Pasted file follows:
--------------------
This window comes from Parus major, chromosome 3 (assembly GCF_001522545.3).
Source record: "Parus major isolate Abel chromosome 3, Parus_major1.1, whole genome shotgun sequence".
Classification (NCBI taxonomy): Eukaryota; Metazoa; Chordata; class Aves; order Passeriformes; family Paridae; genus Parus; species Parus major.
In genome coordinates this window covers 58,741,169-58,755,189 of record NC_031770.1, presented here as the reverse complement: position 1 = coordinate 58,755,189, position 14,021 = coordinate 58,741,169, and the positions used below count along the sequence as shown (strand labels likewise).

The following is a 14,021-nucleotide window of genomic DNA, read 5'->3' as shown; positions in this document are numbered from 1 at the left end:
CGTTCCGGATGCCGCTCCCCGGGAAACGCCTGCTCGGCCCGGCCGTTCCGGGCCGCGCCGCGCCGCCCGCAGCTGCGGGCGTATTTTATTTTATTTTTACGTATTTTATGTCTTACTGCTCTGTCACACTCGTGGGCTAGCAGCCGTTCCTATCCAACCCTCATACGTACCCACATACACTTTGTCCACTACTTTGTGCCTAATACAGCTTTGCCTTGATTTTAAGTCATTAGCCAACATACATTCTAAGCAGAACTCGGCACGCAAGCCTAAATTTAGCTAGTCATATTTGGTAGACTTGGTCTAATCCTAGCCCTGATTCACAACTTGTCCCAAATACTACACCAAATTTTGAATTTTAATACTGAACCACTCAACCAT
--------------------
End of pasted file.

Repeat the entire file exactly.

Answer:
This window comes from Parus major, chromosome 3 (assembly GCF_001522545.3).
Source record: "Parus major isolate Abel chromosome 3, Parus_major1.1, whole genome shotgun sequence".
Classification (NCBI taxonomy): Eukaryota; Metazoa; Chordata; class Aves; order Passeriformes; family Paridae; genus Parus; species Parus major.
In genome coordinates this window covers 58,741,169-58,755,189 of record NC_031770.1, presented here as the reverse complement: position 1 = coordinate 58,755,189, position 14,021 = coordinate 58,741,169, and the positions used below count along the sequence as shown (strand labels likewise).

The following is a 14,021-nucleotide window of genomic DNA, read 5'->3' as shown; positions in this document are numbered from 1 at the left end:
CGTTCCGGATGCCGCTCCCCGGGAAACGCCTGCTCGGCCCGGCCGTTCCGGGCCGCGCCGCGCCGCCCGCAGCTGCGGGCGTATTTTATTTTATTTTTACGTATTTTATGTCTTACTGCTCTGTCACACTCGTGGGCTAGCAGCCGTTCCTATCCAACCCTCATACGTACCCACATACACTTTGTCCACTACTTTGTGCCTAATACAGCTTTGCCTTGATTTTAAGTCATTAGCCAACATACATTCTAAGCAGAACTCGGCACGCAAGCCTAAATTTAGCTAGTCATATTTGGTAGACTTGGTCTAATCCTAGCCCTGATTCACAACTTGTCCCAAATACTACACCAAATTTTGAATTTTAATACTGAACCACTCAACCAT